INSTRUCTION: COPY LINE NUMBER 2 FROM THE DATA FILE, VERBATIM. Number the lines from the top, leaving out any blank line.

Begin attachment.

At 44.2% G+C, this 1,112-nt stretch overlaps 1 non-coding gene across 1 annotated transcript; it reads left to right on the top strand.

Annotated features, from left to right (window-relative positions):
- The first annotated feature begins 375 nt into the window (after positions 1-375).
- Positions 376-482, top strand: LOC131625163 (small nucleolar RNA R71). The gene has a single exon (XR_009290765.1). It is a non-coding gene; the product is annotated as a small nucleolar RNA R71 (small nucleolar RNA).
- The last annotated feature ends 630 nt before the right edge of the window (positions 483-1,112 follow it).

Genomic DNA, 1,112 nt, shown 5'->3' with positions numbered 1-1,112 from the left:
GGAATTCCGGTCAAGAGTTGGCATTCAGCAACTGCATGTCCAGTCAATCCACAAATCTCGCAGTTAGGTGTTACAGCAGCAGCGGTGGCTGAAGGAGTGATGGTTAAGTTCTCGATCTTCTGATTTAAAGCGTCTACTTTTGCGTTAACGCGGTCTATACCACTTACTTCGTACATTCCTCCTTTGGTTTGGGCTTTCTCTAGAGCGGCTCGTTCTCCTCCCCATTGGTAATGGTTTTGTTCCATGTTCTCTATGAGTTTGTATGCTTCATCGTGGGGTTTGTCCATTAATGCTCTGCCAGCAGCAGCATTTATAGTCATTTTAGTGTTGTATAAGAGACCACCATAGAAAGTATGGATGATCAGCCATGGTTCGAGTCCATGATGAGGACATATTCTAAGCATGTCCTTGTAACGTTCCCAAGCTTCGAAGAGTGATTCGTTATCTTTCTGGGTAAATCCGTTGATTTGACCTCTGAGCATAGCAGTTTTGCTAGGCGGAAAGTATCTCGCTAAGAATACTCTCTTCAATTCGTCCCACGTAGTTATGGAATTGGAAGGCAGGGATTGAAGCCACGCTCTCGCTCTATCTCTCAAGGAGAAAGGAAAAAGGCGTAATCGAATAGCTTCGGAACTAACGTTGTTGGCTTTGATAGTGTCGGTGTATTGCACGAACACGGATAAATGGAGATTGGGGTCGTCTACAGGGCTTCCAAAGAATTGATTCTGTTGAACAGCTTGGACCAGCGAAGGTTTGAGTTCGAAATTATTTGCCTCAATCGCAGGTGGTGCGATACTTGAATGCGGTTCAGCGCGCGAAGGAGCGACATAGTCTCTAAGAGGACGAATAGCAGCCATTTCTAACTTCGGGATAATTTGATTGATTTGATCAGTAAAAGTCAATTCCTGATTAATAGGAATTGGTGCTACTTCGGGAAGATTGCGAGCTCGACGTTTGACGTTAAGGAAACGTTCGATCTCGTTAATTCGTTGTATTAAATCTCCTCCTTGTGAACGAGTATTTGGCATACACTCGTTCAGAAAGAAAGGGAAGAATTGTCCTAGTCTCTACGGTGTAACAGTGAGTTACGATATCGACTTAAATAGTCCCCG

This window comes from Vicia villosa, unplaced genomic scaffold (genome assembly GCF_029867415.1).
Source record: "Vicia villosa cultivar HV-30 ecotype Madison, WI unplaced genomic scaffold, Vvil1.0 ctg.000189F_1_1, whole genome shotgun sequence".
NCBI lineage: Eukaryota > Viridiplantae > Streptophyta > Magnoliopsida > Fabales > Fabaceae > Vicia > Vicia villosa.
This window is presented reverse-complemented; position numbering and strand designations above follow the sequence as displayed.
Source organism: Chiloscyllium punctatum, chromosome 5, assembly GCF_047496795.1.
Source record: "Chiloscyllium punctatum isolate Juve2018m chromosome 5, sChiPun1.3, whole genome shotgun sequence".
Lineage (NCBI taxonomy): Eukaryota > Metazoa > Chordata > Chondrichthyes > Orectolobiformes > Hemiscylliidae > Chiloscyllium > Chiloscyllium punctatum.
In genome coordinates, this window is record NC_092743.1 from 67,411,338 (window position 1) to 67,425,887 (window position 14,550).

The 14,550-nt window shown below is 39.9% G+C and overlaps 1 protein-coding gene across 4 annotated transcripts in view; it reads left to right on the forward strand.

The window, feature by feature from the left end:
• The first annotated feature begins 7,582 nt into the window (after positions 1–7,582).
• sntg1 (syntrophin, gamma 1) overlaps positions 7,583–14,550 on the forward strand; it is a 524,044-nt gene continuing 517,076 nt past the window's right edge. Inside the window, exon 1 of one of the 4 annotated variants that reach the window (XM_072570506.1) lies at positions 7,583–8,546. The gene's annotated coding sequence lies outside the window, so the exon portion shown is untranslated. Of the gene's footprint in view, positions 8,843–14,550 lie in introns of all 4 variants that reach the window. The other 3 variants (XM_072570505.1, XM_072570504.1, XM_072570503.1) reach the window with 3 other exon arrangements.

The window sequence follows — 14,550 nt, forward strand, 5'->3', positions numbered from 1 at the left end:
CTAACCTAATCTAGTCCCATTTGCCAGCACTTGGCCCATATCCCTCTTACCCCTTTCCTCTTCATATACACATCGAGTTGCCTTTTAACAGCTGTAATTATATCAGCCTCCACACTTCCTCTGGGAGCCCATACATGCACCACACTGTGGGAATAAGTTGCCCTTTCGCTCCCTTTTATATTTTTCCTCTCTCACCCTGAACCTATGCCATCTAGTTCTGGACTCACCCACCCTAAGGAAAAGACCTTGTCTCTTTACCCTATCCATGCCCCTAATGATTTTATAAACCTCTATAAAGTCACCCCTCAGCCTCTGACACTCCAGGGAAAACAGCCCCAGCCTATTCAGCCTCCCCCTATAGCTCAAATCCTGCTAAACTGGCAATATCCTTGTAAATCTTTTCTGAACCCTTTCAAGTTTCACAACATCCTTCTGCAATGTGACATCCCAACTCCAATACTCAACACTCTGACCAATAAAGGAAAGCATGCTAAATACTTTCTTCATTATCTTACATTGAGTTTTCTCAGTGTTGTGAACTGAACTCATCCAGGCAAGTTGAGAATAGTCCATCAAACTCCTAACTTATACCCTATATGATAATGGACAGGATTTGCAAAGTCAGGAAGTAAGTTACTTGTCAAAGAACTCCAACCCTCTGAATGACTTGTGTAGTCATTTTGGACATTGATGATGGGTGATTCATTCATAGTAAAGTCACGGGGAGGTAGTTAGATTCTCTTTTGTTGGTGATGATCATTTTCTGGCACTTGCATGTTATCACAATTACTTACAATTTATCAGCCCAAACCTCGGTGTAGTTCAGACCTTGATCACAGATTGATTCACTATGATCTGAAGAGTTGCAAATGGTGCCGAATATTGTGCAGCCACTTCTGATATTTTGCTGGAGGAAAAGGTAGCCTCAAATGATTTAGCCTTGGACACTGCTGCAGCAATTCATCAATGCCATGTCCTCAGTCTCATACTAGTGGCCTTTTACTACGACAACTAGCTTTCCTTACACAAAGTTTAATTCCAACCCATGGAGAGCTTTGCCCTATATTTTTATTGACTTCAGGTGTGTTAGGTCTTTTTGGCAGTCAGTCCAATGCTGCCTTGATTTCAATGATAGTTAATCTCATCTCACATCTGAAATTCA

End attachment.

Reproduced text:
Annotated features, from left to right (window-relative positions):